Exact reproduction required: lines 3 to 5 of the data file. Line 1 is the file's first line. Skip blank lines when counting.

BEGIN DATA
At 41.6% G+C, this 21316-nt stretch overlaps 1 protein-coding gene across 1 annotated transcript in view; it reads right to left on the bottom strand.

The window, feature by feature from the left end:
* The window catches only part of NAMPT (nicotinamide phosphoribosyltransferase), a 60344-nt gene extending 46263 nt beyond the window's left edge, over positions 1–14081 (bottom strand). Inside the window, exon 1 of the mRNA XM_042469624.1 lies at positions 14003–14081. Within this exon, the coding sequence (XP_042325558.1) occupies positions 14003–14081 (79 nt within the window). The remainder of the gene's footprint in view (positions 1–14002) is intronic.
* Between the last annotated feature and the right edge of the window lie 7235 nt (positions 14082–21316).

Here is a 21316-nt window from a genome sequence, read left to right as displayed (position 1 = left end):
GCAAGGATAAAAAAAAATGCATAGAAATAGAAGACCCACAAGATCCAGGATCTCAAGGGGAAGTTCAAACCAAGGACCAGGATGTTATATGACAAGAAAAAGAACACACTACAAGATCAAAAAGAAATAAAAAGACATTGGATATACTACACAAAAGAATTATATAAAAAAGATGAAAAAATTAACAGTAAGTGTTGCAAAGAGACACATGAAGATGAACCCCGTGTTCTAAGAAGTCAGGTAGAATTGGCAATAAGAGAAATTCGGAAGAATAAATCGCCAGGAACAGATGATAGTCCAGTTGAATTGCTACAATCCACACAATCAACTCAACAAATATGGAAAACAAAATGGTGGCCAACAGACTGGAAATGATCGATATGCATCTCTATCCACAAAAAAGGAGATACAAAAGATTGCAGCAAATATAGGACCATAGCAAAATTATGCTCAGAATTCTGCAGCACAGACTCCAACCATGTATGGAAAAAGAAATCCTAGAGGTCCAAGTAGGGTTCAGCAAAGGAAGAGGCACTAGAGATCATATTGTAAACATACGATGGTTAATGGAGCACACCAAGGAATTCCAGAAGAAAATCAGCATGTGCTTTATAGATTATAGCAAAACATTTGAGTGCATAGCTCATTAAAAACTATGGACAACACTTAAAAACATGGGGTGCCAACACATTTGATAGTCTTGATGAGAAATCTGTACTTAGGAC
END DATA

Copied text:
* The window catches only part of NAMPT (nicotinamide phosphoribosyltransferase), a 60344-nt gene extending 46263 nt beyond the window's left edge, over positions 1–14081 (bottom strand). Inside the window, exon 1 of the mRNA XM_042469624.1 lies at positions 14003–14081. Within this exon, the coding sequence (XP_042325558.1) occupies positions 14003–14081 (79 nt within the window). The remainder of the gene's footprint in view (positions 1–14002) is intronic.
* Between the last annotated feature and the right edge of the window lie 7235 nt (positions 14082–21316).

Here is a 21316-nt window from a genome sequence, read left to right as displayed (position 1 = left end):